Did your interest in tattoos start from getting your first one?
Yeah, for me, my first tattoo was my last name across my back, super street official. It was the standard. I was 16 at the time, my older brother, Eventide, one of his best friends did tattoos out of his house. I didn’t know much about it at the time. I knew the neighborhood guys had them and I wanted to look tough. I remember walking into that apartment and my brother’s friend had surfboards, wetsuits, skateboards—everyone would trade him things for tattoos. I think I paid $10 a letter. At the time it hurt a lot but I was stoked to have it. I thought that may be it but I think once you cross that line of getting one, you’re not as afraid to get more and it almost became a competition with neighborhood friends.
I think once you cross that line of getting one tattoo, you’re not as afraid to get more and it almost became a competition with neighborhood friends.
When did you realize that you wanted to start tattooing other people?
I started to get them a lot and I became friends with a bunch of tattooers and they opened a shop in the neighborhood. It was the first shop open in the last 20 years, it was called About Face. In Oceanside, tattooing had been outlawed for a long period of time. They had the military there, and a lot of prostitution, they were just trying to clean up that area and tattooing was outlawed in the '50s and '60s. About Face was a busy shop, it was the only one in the city and was by the military base. I began to see a bunch of different styles of tattooing because before [I was in the shop] it was just neighborhood stuff only. That’s all I knew—Virgin Marys, black and grey coloring. I saw more traditional tattooing in that shop. I started getting tattooed by someone in the shop who I surfed with and he asked me if I wanted to start tattooing. I never thought about doing it, I was just trying to work hard and build some stability in my life.
At the time, I was an electrician—I was making decent money for 17 and could get tattooed. I slowly started getting into the tattoo scene, but at the time there was no TV or Internet so I was just learning from these guys. This guy Milford Barnes asked me if I wanted to start tattooing but I wasn’t sure if I could make a living off it. After a week, I opened myself up to a long road of apprenticing under Milford. It wasn’t a 100 percent official apprenticeship, I didn’t learn to build machines or all this stuff. For two years, I would work as an electrician in the morning until 3 p.m. and go to the tattoo shop right after for the night.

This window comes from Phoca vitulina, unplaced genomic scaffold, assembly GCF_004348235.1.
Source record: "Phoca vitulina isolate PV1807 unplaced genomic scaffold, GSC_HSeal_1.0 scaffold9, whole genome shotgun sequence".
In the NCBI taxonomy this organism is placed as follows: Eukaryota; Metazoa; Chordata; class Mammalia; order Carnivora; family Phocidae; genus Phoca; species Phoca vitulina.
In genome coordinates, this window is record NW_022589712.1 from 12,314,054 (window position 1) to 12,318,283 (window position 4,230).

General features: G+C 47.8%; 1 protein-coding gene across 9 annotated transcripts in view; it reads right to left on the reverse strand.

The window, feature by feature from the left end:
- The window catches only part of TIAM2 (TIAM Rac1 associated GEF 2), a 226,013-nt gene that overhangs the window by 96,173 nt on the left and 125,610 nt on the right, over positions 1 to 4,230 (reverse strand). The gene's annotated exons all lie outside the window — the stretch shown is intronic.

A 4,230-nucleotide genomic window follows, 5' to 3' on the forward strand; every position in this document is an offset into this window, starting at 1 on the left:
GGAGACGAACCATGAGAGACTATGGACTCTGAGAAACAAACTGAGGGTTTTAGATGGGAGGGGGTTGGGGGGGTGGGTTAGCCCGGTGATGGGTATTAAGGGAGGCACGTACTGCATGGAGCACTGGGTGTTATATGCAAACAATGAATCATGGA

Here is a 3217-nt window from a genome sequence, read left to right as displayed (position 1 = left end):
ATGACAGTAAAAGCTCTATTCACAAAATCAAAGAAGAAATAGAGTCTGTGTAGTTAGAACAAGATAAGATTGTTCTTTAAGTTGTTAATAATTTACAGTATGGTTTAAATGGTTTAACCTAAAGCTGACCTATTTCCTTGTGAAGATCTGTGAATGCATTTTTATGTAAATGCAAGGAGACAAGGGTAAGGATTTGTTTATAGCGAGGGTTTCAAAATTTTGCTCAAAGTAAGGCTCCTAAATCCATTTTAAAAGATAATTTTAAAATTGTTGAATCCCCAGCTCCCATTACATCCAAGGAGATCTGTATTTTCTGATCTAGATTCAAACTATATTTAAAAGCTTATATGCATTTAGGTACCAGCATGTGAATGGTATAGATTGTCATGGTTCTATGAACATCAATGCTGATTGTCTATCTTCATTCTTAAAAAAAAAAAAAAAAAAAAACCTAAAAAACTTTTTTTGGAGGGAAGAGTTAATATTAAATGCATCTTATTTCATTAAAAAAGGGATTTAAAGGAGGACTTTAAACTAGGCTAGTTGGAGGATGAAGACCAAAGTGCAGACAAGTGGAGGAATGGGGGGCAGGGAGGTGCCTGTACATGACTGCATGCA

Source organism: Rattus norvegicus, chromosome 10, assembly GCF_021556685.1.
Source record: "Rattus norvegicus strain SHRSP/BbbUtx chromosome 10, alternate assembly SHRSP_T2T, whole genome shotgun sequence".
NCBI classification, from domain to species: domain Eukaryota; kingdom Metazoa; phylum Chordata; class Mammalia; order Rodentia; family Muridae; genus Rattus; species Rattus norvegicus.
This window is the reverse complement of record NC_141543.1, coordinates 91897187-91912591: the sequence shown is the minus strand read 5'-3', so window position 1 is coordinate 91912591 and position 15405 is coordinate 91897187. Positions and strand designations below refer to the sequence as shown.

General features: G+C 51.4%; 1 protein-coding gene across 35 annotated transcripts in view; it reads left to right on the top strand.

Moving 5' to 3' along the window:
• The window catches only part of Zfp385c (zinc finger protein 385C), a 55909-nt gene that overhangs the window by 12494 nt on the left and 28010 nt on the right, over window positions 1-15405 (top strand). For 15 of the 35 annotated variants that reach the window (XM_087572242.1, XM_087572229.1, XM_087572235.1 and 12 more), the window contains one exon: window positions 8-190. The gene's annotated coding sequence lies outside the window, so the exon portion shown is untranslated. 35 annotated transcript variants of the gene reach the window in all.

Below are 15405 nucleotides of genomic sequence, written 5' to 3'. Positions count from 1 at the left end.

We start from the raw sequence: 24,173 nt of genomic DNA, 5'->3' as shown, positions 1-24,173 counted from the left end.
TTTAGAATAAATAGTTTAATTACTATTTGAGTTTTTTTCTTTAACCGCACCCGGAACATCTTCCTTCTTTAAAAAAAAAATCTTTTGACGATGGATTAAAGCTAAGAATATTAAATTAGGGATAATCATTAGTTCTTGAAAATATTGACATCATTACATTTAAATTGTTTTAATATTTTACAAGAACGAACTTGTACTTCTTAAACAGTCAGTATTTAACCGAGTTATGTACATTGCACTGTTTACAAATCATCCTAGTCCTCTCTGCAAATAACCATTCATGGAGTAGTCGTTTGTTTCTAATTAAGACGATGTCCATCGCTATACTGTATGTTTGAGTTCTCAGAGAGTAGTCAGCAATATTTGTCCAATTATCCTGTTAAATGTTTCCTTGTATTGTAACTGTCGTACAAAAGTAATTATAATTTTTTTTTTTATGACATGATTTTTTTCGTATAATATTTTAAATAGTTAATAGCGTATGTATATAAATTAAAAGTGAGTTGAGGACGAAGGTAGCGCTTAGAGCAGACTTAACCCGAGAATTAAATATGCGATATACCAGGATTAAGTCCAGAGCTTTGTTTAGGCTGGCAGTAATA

At first [the tattoos I did] were just clean, bold, classic tattooing—a lot of sailor stuff. But pimps would also bring their prostitutes in to get their names done, so we’d be good at doing names and a lot of classic stuff.
At what age did you really start taking tattooing seriously and consider it as a career?
When I started full-time, the guy that offered to teach me how to tattoo moved to a well-known shop in San Diego, Lucky’s (which is really famous for classic tattooing and traditional style). I was the shop guy there for a while. One of our friends that worked there died, a few of the guys got fired, and there was a hole for me to start tattooing but the owner didn’t know I tattooed. I built a little portfolio but I thought he might fire me after he found out I was tattooing. He was like, ‘Fuck, I need you to tattoo here, your stuff isn’t that bad, you can start with small stuff tattooing here.’ I wasn’t necessarily ready to start with tattooing but that’s sometimes how it goes with tattooing—you’re not ready and you jump back in.
What were those first few years like working in the shop?
At first it was just clean, bold, classic tattooing—a lot of sailor stuff. But pimps would also bring their prostitutes in to get their names done, so we’d be good at doing names and a lot of classic stuff. All the flash in the shop was really unique and one-of-a-kind.
Speaking of the street style and the traditional tattoos, people have coined your personal style as “traditional gangster.”
I like it a lot. It’s the merge between growing up around street and neighborhood tattooing like Olde English and block letters and then you go and learn to tattoo at this traditional shop. My influences come from both and I guess that would be the mix of traditional gangster tattooing.
"Traditional gangster" is the merge between growing up around street and neighborhood tattooing like Olde English and block letters and then you go and learn to tattoo at this traditional shop.
How long did it take you to really create a following and say, ‘Okay this is my style?’
It’s taken a while. I’m still developing it. Definitely a good eight to 10 years before I had something that really felt original or my own. I’m always looking to improve or change. You draw something so much that your artwork has a certain feel.
Now, you own Lucky’s tattoo parlor in San Diego, right where you first started.
Yes, the owner left because him and his wife got sick and he just couldn’t deal with the store anymore. My partner, Shane, decided to stay and work it out and keep the shop. I jumped into being a business owner at 21. It was right after I started. At the time, it was a war between being a business owner and growing artistically, which I’m still trying to develop today much less the beginning.